Thankfully, there’s Cleveland. Buffalo Bills fans were resigned to once again cheering for lame duck Tyrod Taylor, which is like another KISS tour with Ace and Catman fill-ins. It would’ve been tough to release him with finances in mind. So, send him away while getting a pick in return. But who would trade for him? The Browns can enjoy paying his bonus.
Does Brandon Beane know hockey? His daringness could help him fix the complacent Sabres in true One Buffalo style. At least one area general manager recognizes the opportunity to remake his roster, which is one more than usual. That’s as long as he’s not arrested on his grand theft warrant in Ohio.
Oh, right: they have to get Taylor’s replacement. There’s at least a 50/50 chance they remember. For now, the returning Kyle Williams is the third-string quarterback. I doubt the Nathan Peterman era is about to begin, although I didn’t think the guy above him on the depth chart would’ve been dealt, either.
Only a confident team would send away its starter without a replacement in hand. Admire the boldness for its own sake.
There are more fun ways to draft early than losing 14 games. Accumulate draft slots to create options. Moving up in exchange for Cordy Glenn means the toughest part of getting the quarterback they want is deciding what to trade. Beane has armed himself to climb ahead, but only if he wants to make our dreams come true.
This deal’s even better than it sounds on account of the partner. The selection is on the edge of the second round because of Cleveland’s inability to grasp the nuances of American football.
Buffalo’s new asset may very well be part of a package to acquire the replacement. Trading Taylor ensures there’s an exciting draft ahead, which should help kill time before the first kickoff.
Fearing failure means it’s already looming. This is not a team interested in being just barely good enough. Sticking with Taylor would sort-of be adequate in a comfortable way. But he hasn’t made enough progress and clearly isn’t the staff’s choice, so they’re going to jump out of the plane and don a parachute later.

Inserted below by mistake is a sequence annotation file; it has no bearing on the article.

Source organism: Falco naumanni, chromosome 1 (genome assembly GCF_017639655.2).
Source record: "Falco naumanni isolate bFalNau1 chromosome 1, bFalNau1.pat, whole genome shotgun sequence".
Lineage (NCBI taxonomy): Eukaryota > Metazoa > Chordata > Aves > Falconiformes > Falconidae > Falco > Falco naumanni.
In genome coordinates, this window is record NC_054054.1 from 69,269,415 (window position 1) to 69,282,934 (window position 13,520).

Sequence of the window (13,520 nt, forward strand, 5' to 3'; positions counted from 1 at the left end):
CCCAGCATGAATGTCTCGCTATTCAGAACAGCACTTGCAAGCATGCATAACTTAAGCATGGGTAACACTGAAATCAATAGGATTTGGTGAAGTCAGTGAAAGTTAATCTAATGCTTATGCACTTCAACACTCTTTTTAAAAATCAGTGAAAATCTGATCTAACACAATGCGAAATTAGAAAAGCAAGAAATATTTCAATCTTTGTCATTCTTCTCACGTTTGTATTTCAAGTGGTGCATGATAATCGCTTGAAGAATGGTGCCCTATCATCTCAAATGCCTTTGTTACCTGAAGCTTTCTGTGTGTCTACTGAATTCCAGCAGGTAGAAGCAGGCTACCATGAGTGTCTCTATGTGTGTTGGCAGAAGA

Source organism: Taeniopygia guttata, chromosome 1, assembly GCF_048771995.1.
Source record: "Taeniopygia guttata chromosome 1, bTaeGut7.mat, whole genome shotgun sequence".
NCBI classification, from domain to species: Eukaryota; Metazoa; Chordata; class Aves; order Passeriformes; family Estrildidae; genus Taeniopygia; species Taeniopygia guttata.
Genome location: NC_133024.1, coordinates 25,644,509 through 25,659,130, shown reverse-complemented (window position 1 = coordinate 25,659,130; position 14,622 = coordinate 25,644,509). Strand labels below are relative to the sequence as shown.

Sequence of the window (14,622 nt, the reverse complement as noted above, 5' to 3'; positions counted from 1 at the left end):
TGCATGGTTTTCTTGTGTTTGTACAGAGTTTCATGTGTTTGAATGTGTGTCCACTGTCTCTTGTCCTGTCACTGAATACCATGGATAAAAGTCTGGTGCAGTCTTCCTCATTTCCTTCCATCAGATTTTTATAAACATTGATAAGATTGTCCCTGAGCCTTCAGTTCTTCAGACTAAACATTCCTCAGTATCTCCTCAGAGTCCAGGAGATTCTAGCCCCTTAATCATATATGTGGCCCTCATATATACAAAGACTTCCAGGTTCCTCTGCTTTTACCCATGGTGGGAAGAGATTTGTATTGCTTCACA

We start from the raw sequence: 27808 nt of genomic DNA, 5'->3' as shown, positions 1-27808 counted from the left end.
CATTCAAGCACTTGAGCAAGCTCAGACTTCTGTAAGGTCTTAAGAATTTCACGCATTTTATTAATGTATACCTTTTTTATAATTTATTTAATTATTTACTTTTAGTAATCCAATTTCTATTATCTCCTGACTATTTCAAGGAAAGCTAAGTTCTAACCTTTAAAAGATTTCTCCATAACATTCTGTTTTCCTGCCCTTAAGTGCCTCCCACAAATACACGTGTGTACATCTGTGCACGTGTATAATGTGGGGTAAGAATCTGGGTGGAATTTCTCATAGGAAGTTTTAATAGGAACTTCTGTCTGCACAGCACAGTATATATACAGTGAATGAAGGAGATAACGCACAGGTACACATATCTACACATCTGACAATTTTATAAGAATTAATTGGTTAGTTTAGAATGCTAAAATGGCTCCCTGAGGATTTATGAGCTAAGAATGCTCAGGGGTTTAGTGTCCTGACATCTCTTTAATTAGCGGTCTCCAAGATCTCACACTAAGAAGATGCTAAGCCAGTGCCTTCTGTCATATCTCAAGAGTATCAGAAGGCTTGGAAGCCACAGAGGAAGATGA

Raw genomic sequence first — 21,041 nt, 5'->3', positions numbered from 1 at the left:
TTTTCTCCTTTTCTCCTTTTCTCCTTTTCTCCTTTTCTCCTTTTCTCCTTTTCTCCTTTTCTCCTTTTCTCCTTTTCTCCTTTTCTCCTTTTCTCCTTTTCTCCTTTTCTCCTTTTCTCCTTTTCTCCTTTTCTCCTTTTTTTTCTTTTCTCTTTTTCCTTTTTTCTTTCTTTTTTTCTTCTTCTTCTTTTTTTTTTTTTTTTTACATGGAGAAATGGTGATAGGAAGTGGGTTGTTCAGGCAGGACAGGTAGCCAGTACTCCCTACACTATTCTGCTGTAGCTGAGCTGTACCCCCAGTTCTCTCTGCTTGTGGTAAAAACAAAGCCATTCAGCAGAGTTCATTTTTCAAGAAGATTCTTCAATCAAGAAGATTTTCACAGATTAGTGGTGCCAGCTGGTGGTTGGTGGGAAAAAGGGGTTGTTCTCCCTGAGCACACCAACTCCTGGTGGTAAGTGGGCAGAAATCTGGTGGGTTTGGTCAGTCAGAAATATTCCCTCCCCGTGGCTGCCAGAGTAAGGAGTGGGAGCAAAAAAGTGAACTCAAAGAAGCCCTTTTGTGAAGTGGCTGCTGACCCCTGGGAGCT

Ranking him among Bills quarterbacks is as complex as explaining why his ostensibly impressive statistics aren’t that super. Taylor’s not at Joe Dufek’s level. A 91.2 career rating may seem impressive. But it also illustrates why the number doesn’t capture a passer’s performance any more than looking at sheet music explains a symphony’s glory.
There is more turnover in his career than on the field. Taylor only threw 16 interceptions while with the Bills. But it’s easy to protect the ball when one refuses to take risks. By comparison, Jim Kelly threw more than that many in eight single seasons, as he knew attempting to score meant exposing the ball to hazard.
Tyrod’s thanks for getting Buffalo to the playoffs is getting banished to the league’s Siberia. It’s sad that his last moment as a Bill was sustaining a concussion. In a sad way, that play showed how he gallantly put himself on the line even with pieces missing around him. I’d like to see how he could perform with a few more pawns and bishops. Doug Whaley traded them for checkers.
The occasionally accurate Taylor is capable of impressive throws and dashes. He’s just not consistent enough to win playoff games, which is the goal if anyone around here forgot.
Taylor’s play was like a Bad Company song on 97 Rock. It’s not quite appalling enough to shut the app, but you’re waiting for it to be over so Carl Russo can get to the Rolling Stones. Drafting someone with Keith Richards’s timing is the goal.
We can tell a player’s impact by whether or not he’d get booed upon returning. Be kind to Tyrod if he ever makes his way back to Orchard Park wearing different laundry. He’ll return as imperfect yet composed quarterback who always handled himself with dignity. Most tellingly, Taylor could’ve justifiably swore when benched but didn’t even need to be bleeped.
The most impressive thing about the Taylor era is that it existed. A 180th overall choice preferred by Rex Ryan outshone a first-rounder and semi-renowned veteran to become the first quarterback since Doug Flutie to get this franchise to the tournament. Letting him actually start the playoff game is a welcome new team policy.
The only thing more implausible than an obscure backup taking the starting job was him helping end the drought. Taylor will never buy alcohol again if he liked Buffalo enough to settle here after retiring. He’d certainly be welcome to remain our neighbor.
While not consistently great, Taylor was often good enough. The Bills strive to improve on the modest goal he achieved. A nine-win wild card season is hopefully a good start. A man who leaves as the franchise’s top rushing quarterback took the first step.
Editor’s babble: As always, we are grateful to Anthony Bialy for his entertaining posts. You can follow Anthony on Twitter @Anthony Bialy.
Views expressed are the opinion of authors and not necessarily that of the owners of billsmafia.com.